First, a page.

Pociąg (Night Train). An Analysis of the Meeting Scene
The present analysis focuses on the scene in which the protagonists meet in the Pociąg (Night Train or Baltic Express) movie. The film was directed by Jerzy Kawalerowicz, and the cinematography was created by Jan Laskowski.
The shots of the train in motion were filmed in a studio, in an immobile train car that was adapted for this purpose. The camera was placed on a narrow cart and moved along a corridor, passing standing people as if it was a passenger walking by. The moving landscape visible from the windows was created by rear projection. The film was projected with a landscape on an external screen with a system of mirrors.
The movement typical for a moving train was created by crew members – as they pushed the bumpers.
Let us focus on the means of expression that were used to construct the scene and present the unity of content and form. We will pay attention to the enclosed space in which the characters are placed and to its significance for their relations. We will also discuss the frame composition and the presence of light. Furthermore, we will examine costumes and the auditory layer.
The cameras low point of view point draws ones attention to the place where the man notices a female purse. Then, its owner enters the compartment and this moment is highlighted by an auditory layer as the train starts to whistle.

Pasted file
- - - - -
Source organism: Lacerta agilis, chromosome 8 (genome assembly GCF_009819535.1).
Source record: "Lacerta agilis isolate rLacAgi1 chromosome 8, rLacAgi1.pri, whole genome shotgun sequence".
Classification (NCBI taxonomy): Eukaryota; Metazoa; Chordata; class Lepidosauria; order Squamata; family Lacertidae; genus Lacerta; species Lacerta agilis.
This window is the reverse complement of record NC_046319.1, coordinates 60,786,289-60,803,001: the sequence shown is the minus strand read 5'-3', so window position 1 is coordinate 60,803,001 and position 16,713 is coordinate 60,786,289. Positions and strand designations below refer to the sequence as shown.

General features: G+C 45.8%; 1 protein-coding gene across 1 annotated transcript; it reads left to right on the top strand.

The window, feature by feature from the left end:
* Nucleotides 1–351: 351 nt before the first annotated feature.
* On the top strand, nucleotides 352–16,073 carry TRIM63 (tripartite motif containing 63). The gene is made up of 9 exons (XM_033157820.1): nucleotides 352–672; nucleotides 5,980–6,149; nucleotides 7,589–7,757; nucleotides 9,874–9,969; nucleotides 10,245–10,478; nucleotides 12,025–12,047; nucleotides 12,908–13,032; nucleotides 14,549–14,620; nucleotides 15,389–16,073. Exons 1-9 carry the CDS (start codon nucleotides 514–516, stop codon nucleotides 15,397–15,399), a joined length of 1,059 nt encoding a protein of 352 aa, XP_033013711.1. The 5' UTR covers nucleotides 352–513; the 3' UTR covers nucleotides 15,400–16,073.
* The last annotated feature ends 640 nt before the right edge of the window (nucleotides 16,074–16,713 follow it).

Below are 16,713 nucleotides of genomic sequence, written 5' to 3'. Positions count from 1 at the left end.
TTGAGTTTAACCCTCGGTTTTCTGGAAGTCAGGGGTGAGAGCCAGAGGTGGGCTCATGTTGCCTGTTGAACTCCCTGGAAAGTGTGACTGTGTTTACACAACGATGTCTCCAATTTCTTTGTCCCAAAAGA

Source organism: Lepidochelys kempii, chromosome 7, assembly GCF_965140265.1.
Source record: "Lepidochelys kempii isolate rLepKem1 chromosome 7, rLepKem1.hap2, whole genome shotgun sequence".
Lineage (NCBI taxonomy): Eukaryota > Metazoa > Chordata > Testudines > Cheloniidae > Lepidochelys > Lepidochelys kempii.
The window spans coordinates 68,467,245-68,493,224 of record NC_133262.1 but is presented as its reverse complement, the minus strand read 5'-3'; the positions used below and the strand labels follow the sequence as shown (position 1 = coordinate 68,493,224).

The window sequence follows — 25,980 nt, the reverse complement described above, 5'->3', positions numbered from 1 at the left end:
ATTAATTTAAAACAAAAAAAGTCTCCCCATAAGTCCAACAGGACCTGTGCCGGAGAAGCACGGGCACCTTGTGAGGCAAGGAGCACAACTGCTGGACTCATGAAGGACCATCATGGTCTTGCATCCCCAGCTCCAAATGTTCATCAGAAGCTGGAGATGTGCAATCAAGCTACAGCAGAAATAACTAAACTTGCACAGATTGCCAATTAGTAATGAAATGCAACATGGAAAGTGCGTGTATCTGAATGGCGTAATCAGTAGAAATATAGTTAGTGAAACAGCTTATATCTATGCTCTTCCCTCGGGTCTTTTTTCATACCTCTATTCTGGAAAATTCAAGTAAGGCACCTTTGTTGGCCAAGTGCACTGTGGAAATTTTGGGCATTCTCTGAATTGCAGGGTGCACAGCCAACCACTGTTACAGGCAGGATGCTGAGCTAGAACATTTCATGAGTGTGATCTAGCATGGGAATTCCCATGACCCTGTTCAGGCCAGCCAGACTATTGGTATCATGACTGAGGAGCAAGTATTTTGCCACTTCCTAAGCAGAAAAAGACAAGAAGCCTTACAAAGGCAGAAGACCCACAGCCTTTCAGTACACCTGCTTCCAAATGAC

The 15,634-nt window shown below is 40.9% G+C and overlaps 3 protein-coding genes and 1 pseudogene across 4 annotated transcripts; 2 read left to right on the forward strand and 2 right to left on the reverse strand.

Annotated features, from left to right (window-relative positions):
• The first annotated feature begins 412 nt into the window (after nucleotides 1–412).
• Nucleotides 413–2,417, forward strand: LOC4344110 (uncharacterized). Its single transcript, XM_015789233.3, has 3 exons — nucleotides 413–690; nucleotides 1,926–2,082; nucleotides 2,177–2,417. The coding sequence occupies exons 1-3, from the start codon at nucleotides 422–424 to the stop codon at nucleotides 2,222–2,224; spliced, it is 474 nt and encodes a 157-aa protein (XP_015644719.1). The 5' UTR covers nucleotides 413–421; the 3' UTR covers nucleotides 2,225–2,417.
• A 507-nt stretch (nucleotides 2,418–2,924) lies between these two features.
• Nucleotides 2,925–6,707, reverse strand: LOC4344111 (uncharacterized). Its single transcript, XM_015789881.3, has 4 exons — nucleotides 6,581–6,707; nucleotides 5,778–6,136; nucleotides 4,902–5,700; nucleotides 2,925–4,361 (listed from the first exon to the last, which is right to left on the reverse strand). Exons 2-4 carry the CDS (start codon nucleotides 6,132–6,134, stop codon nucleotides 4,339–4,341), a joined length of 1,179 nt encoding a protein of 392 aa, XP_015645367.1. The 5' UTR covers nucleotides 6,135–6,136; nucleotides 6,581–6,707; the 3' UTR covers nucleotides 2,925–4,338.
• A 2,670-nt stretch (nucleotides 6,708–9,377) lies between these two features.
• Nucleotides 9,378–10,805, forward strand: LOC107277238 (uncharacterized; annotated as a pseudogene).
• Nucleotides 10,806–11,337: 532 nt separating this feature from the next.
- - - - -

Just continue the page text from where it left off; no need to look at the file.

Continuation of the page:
The intensive flickering of the light and the chiaroscuro effect visible on the wall of the compartment highlights the characters uneasiness resulting from the meeting. The tension is, naturally, shown in their acting as well.
Marta looks down outside the train window. She does not see the landscape, focusing on the railway instead. The viewer may interpret this image as one that reflects the protagonists mental state, or a representation of her sadness. When the door to the compartment opens, her face is lit by a special reflector used by Jan Laskowski, the cinematographer. This lighting will accompany the character throughout the entire journey. It is visible on her face as she is sitting.
The chiaroscuro effect, which emphasises the sad situation in which the protagonists finds herself, reappears. The open doors divide the frames into halves.
On the left, there is the trapped Marta. On the right, one can see her antagonists.
The flickering light visible on the compartments wall emphasises Marta’s conflict with the ticket inspector.
When the ticket inspector intervenes again, a low camera angle is used one more time. It creates a framework that closes the scene and presents the disagreement about who has the right to travel in the compartment.
When the man takes his grey jacket off, only two colours remain in the characters’ clothes: black and white. The contrast reflects the opposing difficulties both of the characters find their travel in the compartment.
The mirror hanging on the wall and the reflection visible in the window pane, as well as the music, seem to signal the journey into the characters’ inner world that is about to begin.
Two strangers placed in one small room seem to create their own space that separates them from their fellow travellers.
The book and the newspaper serve as the imaginary borders. This is how the journey begins. Jerzy Kawalerowicz’s characters will surely remember it for a long time.